This week's Houston innovators to know are all using technology — but in completely different ways and across various sectors.
From creating a circular and sustainable economy for your company's technology to an online platform for your child's various activities — and even a socially distant way of checking temperatures — here is this week's who's who of Houston innovation.
Tudor Palaghita, CEO and founder of Camppedia
Tudor Palaghita has advanced his startup, Camppedia, so that parents can have virtual and in-person activities for their kids this summer. Photo courtesy of Camppedia
Like most of the world, Tudor Palaghita's year isn't going as planned. The founder of Camppedia — an online marketplace and tool for parents finding and managing their kids' activities — was hoping this summer was going to be his company's break-out moment and proof of concept. Instead, he's had to act quickly and pivot to focus on community and virtual opportunities.
"If anything, the pandemic forced us to move a lot of things forward," Palaghita says on the recent episode of the Houston Innovators Podcast. "The focus on the community was also something coming earlier than planned, but it was the most wonderful thing to come out of this. It really feels like everybody came together to give and to help each other."
Camppedia's business model is to give local camp and program providers — mostly small businesses, Palaghita says — a place to seamlessly reach parents. Now, these providers need Camppedia's platform more than ever as parents seek options a as they return to work or continue to look for at-home entertainment for their kids. Click here to read more.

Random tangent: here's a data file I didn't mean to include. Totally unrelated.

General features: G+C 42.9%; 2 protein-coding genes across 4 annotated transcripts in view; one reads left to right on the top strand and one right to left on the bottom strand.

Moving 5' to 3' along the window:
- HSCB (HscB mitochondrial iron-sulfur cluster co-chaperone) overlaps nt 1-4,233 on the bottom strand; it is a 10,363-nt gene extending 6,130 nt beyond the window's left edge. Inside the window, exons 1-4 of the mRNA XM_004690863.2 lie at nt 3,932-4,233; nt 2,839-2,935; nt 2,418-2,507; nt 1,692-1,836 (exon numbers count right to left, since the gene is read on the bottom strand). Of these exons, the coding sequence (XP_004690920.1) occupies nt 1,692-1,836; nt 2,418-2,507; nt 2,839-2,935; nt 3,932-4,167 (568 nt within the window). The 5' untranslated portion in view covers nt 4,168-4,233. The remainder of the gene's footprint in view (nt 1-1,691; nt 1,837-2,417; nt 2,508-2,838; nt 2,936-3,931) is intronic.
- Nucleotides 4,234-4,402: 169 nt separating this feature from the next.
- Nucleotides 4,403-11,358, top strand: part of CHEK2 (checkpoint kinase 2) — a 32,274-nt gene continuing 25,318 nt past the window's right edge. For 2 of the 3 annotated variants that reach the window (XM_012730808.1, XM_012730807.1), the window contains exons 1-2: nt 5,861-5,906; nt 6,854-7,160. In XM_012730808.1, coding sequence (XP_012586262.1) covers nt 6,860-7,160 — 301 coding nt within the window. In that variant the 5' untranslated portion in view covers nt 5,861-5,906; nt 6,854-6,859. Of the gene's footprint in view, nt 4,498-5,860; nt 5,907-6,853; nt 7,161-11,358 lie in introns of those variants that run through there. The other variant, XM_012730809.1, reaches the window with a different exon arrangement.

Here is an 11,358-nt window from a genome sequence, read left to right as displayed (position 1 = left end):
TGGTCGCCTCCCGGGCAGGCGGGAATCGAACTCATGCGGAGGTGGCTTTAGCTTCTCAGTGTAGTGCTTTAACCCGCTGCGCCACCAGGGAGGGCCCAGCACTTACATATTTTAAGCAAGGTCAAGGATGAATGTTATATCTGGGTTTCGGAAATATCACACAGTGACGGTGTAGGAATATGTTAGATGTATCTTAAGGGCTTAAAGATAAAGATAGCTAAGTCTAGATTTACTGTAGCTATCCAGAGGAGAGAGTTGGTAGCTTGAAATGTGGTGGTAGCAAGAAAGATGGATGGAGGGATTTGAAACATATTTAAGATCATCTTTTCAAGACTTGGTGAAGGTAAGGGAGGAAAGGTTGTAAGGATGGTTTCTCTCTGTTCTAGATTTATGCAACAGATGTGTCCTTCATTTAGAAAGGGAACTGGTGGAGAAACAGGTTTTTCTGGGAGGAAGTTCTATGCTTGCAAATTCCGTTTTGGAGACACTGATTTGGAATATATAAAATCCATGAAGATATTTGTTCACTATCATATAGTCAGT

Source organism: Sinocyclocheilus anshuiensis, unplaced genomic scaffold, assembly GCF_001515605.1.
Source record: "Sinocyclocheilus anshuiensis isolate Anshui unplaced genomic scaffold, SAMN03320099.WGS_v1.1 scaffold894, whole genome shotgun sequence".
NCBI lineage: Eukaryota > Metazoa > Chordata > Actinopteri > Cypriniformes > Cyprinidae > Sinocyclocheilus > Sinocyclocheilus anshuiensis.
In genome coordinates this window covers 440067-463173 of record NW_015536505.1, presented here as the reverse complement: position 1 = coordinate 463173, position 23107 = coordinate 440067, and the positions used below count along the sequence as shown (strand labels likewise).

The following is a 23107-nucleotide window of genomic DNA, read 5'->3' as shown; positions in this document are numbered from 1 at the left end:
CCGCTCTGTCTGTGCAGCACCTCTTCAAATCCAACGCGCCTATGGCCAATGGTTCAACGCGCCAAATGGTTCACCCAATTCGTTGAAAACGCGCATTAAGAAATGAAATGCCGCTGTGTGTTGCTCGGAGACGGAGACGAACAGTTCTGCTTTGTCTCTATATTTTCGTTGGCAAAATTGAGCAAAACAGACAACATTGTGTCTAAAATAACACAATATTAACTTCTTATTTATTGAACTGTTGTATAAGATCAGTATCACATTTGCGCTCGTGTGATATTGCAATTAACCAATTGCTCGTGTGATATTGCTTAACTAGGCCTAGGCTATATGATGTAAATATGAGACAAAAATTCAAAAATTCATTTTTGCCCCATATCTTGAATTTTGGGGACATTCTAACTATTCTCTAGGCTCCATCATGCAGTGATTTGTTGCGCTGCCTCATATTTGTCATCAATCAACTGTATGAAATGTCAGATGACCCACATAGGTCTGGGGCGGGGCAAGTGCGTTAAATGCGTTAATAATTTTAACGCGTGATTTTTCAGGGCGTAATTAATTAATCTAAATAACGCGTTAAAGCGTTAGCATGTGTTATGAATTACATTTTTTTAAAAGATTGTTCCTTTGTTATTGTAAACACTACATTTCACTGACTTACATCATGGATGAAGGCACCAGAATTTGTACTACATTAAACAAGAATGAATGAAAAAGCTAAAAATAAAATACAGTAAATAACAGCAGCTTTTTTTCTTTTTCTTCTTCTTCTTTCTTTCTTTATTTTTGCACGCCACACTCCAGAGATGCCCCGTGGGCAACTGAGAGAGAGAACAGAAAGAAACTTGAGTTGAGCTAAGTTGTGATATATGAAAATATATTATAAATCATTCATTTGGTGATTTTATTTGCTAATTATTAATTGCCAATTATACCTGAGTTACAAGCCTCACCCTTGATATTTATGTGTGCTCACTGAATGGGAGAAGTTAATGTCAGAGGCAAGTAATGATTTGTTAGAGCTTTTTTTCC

Robert Kester, founder of Rebellion Photonics and president and general manager at Honeywell
Robert Kester found a new use for his temperature monitoring tech he created for the oil and gas industry. Photo courtesy of Honeywell
As the pandemic began to spread across the country, Robert Kester saw an opportunity for his technology he built for the oil and gas industry. Kester founded Rebellion Photonics, which Honeywell acquired in December of last year, and the company's ThermoRebellion temperature software uses infrared imaging technology and artificial intelligence to quickly conduct non-invasive screenings of people before they enter offices, banks, airports, as businesses begin to reopen.
"The key component is our software powered by artificial intelligence," Kester tells InnovationMap. "Our imaging systems leverage a decade of experience in the most advanced imaging technologies for gas leak detection, fire detection, and intrusion monitoring applications. The system features uncooled high-resolution FPA infrared sensors allowing for each pixel to be assessed for temperature."
By Kester's and his team's estimates, the ThermoRebllion system will be ready to deploy as early as June. Click here to read more.
Ed Wooten, director of IT asset disposition at Smith
Building a circular economy for electronics requires attention to detail in the areas of design, buyback, or return systems, advanced recycling and recapturing, durability and repair, and urban mining, writes Ed Wooten. Photo courtesy of Smith
For 20 years, Ed Wooten has worked to help clients figure out how to navigate the processes of buyback, recycling, and repair in order to create sustainable and profitable solutions to reduce e-waste.
"The world produces 40 million tons of e-waste annually, and only 20 percent of that is being disposed of properly," Wooten writes in a guest column for InnovationMap. "A circular economy is a system in which all materials and components are kept at their highest value and where e-waste is essentially designed out of the system."
Wooten gives his advice for creating a circular economy. Click here to read more.